China and Inner Asia
Organized Panel Session
Postwar musical cultures in East Asia emerged at the confluence of empires. While revolutionary states in China and North Korea disengaged themselves from prewar circuits of production and dissemination, constructing radically different systems for the creation and circulation of music, popular music in US client states such as Taiwan and South Korea emerged largely from within what Bruce Cummings has termed the “archipelago of empire”: US military installations maintained across East Asia as part of a strategy of Cold War containment. US military bases and radio broadcasts served as an important medium for the introduction of pop throughout the region.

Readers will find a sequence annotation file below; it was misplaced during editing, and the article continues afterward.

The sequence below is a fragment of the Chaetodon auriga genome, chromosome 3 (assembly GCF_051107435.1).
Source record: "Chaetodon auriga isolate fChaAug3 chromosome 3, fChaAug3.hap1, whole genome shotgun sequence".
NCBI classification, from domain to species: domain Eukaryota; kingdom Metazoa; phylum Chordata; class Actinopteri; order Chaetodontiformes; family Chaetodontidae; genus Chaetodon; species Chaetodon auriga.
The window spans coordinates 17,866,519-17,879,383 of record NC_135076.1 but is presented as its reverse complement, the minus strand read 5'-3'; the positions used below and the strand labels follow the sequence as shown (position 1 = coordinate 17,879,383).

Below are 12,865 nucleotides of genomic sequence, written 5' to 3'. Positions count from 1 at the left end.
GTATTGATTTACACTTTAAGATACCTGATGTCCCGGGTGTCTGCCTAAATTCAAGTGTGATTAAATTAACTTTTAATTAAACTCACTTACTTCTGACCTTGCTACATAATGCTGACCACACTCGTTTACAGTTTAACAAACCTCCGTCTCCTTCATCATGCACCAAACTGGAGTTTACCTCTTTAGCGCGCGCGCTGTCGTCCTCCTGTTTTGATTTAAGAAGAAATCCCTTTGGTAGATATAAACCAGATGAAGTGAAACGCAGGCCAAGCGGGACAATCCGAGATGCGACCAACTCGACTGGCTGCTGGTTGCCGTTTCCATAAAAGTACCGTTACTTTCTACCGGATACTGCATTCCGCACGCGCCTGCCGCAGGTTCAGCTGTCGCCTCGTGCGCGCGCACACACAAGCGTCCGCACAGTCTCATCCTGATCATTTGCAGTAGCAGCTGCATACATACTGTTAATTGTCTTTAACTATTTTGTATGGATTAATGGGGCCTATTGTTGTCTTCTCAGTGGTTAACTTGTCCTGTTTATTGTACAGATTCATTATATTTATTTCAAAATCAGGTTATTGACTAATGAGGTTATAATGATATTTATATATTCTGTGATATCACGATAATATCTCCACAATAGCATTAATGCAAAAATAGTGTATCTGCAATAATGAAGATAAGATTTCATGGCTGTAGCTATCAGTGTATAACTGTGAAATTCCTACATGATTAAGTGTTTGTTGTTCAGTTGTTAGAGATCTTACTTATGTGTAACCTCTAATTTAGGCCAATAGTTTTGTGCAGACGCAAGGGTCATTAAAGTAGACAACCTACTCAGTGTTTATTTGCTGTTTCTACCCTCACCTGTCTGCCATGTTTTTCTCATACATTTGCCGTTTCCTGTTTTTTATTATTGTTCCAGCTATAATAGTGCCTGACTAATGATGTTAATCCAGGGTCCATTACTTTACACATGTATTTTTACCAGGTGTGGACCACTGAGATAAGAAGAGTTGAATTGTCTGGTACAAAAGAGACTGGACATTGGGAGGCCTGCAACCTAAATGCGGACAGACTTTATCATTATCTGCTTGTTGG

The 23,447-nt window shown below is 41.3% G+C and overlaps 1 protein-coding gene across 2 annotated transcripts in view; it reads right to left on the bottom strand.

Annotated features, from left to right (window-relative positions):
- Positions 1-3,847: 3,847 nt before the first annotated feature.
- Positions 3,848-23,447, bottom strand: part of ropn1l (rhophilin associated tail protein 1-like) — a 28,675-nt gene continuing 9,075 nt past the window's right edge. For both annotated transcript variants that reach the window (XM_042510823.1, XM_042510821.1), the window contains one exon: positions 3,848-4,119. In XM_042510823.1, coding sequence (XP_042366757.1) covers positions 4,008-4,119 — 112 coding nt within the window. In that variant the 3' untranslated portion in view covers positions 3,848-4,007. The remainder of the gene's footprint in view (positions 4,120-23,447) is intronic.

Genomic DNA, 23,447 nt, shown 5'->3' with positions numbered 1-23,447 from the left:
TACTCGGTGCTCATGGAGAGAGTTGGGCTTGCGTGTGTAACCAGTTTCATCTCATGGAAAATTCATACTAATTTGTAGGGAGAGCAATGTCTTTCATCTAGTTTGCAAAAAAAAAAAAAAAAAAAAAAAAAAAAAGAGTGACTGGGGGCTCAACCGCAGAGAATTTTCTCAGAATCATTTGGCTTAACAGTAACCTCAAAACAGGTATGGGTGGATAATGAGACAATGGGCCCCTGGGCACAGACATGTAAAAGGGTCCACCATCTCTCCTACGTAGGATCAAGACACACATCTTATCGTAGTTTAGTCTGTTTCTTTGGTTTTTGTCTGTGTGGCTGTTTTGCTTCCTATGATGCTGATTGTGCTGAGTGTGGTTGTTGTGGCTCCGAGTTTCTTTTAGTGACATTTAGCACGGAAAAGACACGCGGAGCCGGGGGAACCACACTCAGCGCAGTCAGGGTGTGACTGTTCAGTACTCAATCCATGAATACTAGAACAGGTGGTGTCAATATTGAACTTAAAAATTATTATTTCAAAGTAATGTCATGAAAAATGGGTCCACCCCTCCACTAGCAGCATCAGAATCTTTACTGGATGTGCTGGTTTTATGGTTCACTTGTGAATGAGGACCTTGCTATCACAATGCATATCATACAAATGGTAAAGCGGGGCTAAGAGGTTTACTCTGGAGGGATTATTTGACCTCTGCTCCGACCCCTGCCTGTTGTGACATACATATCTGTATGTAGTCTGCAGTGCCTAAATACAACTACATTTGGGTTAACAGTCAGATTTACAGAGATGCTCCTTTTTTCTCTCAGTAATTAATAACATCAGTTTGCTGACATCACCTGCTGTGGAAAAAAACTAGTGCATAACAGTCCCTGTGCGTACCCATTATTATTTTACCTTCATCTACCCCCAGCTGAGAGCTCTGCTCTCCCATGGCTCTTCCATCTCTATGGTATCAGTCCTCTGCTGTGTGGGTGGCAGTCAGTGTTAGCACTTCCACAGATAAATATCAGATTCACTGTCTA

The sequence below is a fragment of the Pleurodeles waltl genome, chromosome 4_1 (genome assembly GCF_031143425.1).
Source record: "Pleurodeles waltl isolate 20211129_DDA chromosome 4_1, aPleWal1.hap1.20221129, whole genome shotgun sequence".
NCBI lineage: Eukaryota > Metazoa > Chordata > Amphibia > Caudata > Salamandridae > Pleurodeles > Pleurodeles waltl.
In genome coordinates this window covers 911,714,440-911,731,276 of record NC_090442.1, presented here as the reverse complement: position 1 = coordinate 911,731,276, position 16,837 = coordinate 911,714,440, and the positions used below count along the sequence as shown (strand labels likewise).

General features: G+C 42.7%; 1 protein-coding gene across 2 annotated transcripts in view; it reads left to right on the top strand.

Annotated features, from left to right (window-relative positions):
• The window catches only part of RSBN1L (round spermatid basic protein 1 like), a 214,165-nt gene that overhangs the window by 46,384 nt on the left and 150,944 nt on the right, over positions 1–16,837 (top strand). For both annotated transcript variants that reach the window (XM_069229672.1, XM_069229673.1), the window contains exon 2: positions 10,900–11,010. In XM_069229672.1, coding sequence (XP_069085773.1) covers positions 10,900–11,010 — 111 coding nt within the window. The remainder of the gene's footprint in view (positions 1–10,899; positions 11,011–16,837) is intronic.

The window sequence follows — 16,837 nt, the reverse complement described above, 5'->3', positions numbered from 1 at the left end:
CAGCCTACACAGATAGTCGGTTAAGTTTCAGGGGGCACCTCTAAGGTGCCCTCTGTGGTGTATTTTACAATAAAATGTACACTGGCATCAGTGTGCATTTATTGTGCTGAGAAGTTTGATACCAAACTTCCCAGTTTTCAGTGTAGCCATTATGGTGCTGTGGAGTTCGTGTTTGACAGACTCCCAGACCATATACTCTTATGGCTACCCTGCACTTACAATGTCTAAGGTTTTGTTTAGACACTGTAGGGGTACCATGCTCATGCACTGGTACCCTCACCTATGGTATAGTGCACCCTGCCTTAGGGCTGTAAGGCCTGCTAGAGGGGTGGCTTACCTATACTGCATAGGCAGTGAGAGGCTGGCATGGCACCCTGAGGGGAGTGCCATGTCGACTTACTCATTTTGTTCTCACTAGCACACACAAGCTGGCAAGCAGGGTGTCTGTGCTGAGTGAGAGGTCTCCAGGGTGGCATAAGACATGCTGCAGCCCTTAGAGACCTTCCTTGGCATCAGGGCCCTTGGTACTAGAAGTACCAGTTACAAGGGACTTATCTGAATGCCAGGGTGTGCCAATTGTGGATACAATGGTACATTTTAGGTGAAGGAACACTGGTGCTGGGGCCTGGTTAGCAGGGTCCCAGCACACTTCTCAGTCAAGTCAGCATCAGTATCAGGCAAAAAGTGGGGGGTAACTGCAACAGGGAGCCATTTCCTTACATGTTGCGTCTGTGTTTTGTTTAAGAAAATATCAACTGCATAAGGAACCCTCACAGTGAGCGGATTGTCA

I examine one crucial substrate for this postwar popular music circuit, pirate records, focusing on Taiwan. Taiwan was notorious as a source of cheap copies of US long-playing records, pressed on colored vinyl with mimeographed sleeves, and marketed to US serviceman in cities such as Taipei and Kaohsiung as well as to local enthusiasts. Military bases functioned as a “semiconductor” in this musical circuit, serving as the decisive gating mechanism through which the currents of Anglo-American music became widely audible. As pirate records were smuggled into local contexts, they enabled new ways of feeling and being, embodied by an efflorescence of a late 1960s youth culture centered around Anglophone “hit music." The business of piracy also unwittingly subsidized the rise of an altogether different structure of feeling: the rediscovery of local folk music and its entry into mass mediated circuits in service of an anti-colonial agenda in the 1970s.